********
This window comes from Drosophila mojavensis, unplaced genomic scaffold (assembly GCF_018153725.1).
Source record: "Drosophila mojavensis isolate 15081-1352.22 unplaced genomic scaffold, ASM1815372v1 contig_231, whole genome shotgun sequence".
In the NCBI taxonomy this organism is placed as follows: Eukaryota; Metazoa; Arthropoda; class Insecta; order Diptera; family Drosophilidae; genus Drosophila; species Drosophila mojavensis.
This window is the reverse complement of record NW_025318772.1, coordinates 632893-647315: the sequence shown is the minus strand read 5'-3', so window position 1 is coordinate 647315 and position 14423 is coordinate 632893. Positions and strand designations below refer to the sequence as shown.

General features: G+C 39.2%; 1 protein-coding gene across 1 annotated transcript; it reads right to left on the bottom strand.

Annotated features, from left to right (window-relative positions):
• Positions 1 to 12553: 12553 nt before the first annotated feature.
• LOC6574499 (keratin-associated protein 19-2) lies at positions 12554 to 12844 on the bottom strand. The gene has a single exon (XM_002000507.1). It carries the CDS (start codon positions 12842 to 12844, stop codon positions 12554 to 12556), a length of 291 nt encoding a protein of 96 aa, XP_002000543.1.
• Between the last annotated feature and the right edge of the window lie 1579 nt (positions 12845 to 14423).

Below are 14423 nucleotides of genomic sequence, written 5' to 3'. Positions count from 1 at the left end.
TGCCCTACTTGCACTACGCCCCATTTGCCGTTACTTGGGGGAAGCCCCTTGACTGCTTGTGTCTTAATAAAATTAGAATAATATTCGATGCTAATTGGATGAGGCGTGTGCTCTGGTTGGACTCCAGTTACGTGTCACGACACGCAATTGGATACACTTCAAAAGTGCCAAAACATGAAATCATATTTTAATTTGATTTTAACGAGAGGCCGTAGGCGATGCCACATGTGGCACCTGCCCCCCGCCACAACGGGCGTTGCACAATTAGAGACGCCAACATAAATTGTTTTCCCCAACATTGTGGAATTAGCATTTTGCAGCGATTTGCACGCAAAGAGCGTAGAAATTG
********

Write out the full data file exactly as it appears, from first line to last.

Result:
This window comes from Drosophila mojavensis, unplaced genomic scaffold (assembly GCF_018153725.1).
Source record: "Drosophila mojavensis isolate 15081-1352.22 unplaced genomic scaffold, ASM1815372v1 contig_231, whole genome shotgun sequence".
In the NCBI taxonomy this organism is placed as follows: Eukaryota; Metazoa; Arthropoda; class Insecta; order Diptera; family Drosophilidae; genus Drosophila; species Drosophila mojavensis.
This window is the reverse complement of record NW_025318772.1, coordinates 632893-647315: the sequence shown is the minus strand read 5'-3', so window position 1 is coordinate 647315 and position 14423 is coordinate 632893. Positions and strand designations below refer to the sequence as shown.

General features: G+C 39.2%; 1 protein-coding gene across 1 annotated transcript; it reads right to left on the bottom strand.

Annotated features, from left to right (window-relative positions):
• Positions 1 to 12553: 12553 nt before the first annotated feature.
• LOC6574499 (keratin-associated protein 19-2) lies at positions 12554 to 12844 on the bottom strand. The gene has a single exon (XM_002000507.1). It carries the CDS (start codon positions 12842 to 12844, stop codon positions 12554 to 12556), a length of 291 nt encoding a protein of 96 aa, XP_002000543.1.
• Between the last annotated feature and the right edge of the window lie 1579 nt (positions 12845 to 14423).

Below are 14423 nucleotides of genomic sequence, written 5' to 3'. Positions count from 1 at the left end.
TGCCCTACTTGCACTACGCCCCATTTGCCGTTACTTGGGGGAAGCCCCTTGACTGCTTGTGTCTTAATAAAATTAGAATAATATTCGATGCTAATTGGATGAGGCGTGTGCTCTGGTTGGACTCCAGTTACGTGTCACGACACGCAATTGGATACACTTCAAAAGTGCCAAAACATGAAATCATATTTTAATTTGATTTTAACGAGAGGCCGTAGGCGATGCCACATGTGGCACCTGCCCCCCGCCACAACGGGCGTTGCACAATTAGAGACGCCAACATAAATTGTTTTCCCCAACATTGTGGAATTAGCATTTTGCAGCGATTTGCACGCAAAGAGCGTAGAAATTG